As the week winds down, dive into some of the recent literary discussions you might have missed.
National Library Week
This week is National Library Week, inspiring a lot of library-love around the web. Coinciding with the occasion, the American Library Association released this week their annual “State of America’s the Libraries Report.” In addition to offering a fascinating list of the books most likely to be targeted for removal from libraries, the report notes that challenges to intellectual freedoms were not limited to books, with ethnic-studies programs and unfiltered library internet access also under siege. School libraries face especially difficult challenges, both in the form of censorship and funding cuts. “On one hand, budget and testing pressures have led to decisions to eliminate or deprofessionalize school libraries,” writes ALA president Barbara K. Stripling in the report. “On the other hand, the increased emphasis on college and career readiness and the integration of technology have opened an unprecedented door to school librarian leadership.”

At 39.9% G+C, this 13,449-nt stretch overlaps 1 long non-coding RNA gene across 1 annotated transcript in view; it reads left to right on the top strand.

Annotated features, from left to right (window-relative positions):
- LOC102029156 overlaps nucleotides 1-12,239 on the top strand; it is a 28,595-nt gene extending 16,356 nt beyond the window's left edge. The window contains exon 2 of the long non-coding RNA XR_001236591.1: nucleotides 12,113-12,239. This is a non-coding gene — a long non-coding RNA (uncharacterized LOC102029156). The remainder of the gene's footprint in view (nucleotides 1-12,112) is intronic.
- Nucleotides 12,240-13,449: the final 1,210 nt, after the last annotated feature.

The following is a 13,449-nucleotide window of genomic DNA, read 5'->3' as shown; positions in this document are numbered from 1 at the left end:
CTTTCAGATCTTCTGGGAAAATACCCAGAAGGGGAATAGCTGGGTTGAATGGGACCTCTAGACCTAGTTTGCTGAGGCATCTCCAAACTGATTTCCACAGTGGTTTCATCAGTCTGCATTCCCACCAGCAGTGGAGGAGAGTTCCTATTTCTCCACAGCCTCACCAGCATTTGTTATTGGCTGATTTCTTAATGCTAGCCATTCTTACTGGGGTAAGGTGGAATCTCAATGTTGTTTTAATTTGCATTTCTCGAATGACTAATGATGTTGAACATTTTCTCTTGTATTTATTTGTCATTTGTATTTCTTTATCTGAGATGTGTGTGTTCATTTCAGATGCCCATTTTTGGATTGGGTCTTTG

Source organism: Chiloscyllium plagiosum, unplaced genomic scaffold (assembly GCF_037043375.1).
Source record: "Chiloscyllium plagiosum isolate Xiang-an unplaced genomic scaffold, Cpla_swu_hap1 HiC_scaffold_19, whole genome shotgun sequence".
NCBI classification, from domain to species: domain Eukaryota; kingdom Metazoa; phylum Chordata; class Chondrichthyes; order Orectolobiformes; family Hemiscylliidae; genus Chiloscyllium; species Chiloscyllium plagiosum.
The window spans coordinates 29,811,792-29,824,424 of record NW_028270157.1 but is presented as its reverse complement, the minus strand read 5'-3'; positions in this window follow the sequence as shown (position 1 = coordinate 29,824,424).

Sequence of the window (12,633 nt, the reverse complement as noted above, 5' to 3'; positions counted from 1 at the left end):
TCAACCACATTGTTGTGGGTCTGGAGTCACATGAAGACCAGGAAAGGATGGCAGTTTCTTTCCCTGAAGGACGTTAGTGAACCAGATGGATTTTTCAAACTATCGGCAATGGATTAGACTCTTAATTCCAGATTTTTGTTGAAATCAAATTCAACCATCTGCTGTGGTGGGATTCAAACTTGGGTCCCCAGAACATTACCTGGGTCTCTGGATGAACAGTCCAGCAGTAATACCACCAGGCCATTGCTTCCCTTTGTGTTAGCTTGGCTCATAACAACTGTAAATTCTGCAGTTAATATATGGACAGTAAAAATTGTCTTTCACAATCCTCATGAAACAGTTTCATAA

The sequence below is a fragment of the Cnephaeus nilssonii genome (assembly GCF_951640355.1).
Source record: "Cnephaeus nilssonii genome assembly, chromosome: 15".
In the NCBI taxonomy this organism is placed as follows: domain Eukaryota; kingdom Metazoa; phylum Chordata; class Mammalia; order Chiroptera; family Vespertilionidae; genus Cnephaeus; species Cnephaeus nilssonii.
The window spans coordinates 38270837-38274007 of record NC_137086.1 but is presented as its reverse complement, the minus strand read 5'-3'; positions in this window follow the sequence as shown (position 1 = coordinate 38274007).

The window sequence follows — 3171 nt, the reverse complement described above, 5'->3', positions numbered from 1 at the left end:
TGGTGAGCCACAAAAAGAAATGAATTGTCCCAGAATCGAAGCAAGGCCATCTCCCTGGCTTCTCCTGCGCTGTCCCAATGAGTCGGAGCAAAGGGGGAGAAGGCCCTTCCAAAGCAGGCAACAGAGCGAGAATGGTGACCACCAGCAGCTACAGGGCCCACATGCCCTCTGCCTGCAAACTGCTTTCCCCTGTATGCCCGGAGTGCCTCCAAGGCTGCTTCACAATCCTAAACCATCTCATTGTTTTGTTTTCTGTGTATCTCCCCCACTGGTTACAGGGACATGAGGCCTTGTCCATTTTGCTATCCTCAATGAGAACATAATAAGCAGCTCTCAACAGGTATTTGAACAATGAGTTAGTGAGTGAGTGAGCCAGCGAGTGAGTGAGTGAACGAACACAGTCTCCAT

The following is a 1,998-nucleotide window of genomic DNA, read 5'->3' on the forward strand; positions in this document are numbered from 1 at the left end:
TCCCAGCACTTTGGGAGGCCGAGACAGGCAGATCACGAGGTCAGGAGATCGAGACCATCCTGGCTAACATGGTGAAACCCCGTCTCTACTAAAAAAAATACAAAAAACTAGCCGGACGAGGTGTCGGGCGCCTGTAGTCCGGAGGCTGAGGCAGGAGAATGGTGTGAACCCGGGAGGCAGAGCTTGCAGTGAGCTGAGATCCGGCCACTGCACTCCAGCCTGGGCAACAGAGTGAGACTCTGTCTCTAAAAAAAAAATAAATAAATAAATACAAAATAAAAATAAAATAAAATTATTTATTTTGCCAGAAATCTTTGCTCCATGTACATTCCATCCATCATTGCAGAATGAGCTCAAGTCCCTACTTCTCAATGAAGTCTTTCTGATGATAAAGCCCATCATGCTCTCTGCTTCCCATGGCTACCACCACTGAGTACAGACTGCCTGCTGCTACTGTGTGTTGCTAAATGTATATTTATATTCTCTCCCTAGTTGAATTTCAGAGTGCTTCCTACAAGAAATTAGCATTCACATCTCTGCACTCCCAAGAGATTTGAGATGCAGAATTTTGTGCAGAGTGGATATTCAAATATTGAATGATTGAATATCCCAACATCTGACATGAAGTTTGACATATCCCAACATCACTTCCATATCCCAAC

Diversity in Kid Lit
The discussion over the distinct lack of diversity in children’s and Young Adult books continue this week, though not, as a Book Riot blog post asserts, on the national platform this issue deserves. In “We Need Bigger Megaphones for Diversity in Kid Lit,” blogger Kelly Jensen challenges prominent (predominately white, male) authors to draw attention to this underrepresentation. The post also compiles 16 news stories and blog posts covering diversity in children’s books from around the web.
Bad Press for Amazon
Some in the literary world are enjoying a spot of schadenfreude this week at the expense of Amazon, a company that has long been accused of slowly killing the publishing industry. A recent article in The New York Times describing how many current and former Amazon employees embrace the Seattle indie bookstore scene has been met with glee by at least one disgruntled publishing house.
For those not flocking to Amazon’s brick-and-mortar completion, the online behemoth’s recommendation engine can do more than suggest a next great, cut-rate read. According to The Atlantic‘s “The (Unintentional) Amazon Guide to Dealing Drugs,” the company’s purchase-recommendation algorithm may be helping Walter White-wannabes flesh out their drug-dealing starter kits.
A version of this news article first appeared in the BookMarks blog.